Minh was regarded as a potential leader of a “third force” which could come to a compromise with the North to avoid an armed takeover. His brother, Duong Van Nhut, was a leading general in the North Vietnamese army. In 1973, Minh proposed his own political program for South Vietnam, which was a compromise between the proposals of Thieu and the Viet Cong. Thieu and the United States, however were strongly opposed to any sort of compromise. He is known to have had contact with the North Vietnamese government, but it carefully avoided either endorsing or condemning Minh.
In late April 1975, when it was obvious South Vietnam was going to lose the war, President Thieu fled to Taiwan and handed over power to Vice-President Tran Van Huong. President Tran Van Huong prepared for peace talks with North Vietnam but when his meeting failed he handed over power to General Duong Van Minh.
Minh then became President a few days later on April 28, 1975, promising to seek reconciliation with the North. He was unsuccessful in his efforts at conciliation, largely because by this point the military situation of the South Vietnamese government, such as remained of it, was entirely untenable and the North felt no compulsion to negotiate with him. Saigon fell on April 30, 1975. Minh announced that South Vietnam was surrendering unconditionally, when he went on national radio and television at 11 AM on April 30. He announced “The Republic of Vietnam policy is the policy of peace and reconciliation, aimed at saving the blood of our people. We are here waiting for the Provisional Revolutionary Government to hand over the authority in order to stop useless bloodshed.”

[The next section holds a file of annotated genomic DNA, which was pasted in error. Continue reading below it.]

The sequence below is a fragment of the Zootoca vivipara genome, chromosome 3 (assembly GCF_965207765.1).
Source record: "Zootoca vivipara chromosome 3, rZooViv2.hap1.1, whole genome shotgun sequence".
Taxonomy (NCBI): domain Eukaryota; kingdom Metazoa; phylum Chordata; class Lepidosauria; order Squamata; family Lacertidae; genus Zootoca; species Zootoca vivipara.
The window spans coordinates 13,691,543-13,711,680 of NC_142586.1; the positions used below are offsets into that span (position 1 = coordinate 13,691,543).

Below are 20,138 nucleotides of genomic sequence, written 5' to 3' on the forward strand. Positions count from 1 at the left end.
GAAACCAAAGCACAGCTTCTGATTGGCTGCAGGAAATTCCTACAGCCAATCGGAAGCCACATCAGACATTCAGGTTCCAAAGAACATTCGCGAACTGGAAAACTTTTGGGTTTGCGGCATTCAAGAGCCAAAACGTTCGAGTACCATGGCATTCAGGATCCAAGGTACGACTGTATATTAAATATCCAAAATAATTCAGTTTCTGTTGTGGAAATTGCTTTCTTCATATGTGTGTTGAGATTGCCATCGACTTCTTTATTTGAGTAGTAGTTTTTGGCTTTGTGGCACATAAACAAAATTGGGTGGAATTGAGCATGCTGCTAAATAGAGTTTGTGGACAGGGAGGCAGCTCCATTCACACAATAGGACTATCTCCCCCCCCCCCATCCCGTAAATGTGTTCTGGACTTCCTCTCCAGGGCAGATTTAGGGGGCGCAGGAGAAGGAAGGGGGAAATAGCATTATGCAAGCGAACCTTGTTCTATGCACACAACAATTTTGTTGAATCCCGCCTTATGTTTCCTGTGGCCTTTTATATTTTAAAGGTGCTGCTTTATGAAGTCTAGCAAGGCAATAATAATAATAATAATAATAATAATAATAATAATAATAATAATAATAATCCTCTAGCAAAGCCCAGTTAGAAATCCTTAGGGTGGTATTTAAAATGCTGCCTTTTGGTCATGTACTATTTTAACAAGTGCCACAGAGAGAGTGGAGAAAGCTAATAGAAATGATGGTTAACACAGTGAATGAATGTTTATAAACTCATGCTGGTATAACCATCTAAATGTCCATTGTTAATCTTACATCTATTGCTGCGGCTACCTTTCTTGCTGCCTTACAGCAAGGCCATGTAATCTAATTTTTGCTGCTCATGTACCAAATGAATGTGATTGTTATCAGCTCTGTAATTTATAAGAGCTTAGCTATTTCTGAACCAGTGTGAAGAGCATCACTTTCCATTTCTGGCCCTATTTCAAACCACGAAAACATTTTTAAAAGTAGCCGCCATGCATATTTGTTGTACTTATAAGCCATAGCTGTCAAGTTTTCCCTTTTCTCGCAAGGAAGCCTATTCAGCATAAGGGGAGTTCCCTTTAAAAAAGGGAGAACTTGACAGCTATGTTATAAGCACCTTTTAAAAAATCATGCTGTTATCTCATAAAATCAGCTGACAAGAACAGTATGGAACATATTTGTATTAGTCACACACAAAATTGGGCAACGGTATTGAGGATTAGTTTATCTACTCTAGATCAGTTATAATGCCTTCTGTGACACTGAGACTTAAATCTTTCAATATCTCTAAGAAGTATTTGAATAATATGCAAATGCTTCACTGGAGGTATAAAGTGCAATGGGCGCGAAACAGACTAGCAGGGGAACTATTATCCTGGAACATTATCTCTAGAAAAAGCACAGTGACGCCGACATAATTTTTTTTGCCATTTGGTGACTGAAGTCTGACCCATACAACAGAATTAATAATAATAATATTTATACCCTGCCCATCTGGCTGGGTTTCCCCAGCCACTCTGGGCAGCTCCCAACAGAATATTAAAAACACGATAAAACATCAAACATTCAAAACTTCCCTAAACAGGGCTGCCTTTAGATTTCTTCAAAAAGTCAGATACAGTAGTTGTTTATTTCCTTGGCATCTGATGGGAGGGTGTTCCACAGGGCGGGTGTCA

When the Communist troops entered the Independence Palace in Saigon, they found Minh and his Cabinet sitting around the big oval table in the Cabinet room. As they entered, Minh looked at the Communist commanding officer and said, “We have been waiting for you so that we could turn over the government.” The Communist officer, Colonel Bui Tin, replied “You have nothing left to turn over.”
Later in the afternoon he went on radio again and said, “I declare the
Saigon government is completely dissolved at all levels.”
After his official surrender to Colonel Bui Tin he was arrested. After a few days he was permitted to return to his villa. He lived there for the next 8 years in seclusion, where he continued to raise birds and grow exotic orchids. He was allowed to emigrate to France in 1983, where he lived near Paris. He has two sons living in France (Minh Duc Duong and Minh Tam Duong). In the last few years of his life he lived in Pasadena, California, USA with his daughter Mai Duong. In his latter years, he was confined to a wheelchair.
On August 5, 2001, Duong Van Minh was at home in Pasadena when he fell. He was taken to Huntington Memorial hospital in Pasadena where he died the next night. He was 86 years old.
Both supporters of the old South Vietnamese government and supporters of the current Vietnamese government have mixed feelings about Duong Van Minh, in large part due to his surrender.
- “We have been waiting for you so that we could turn over the government.”
Notable ARVN Generals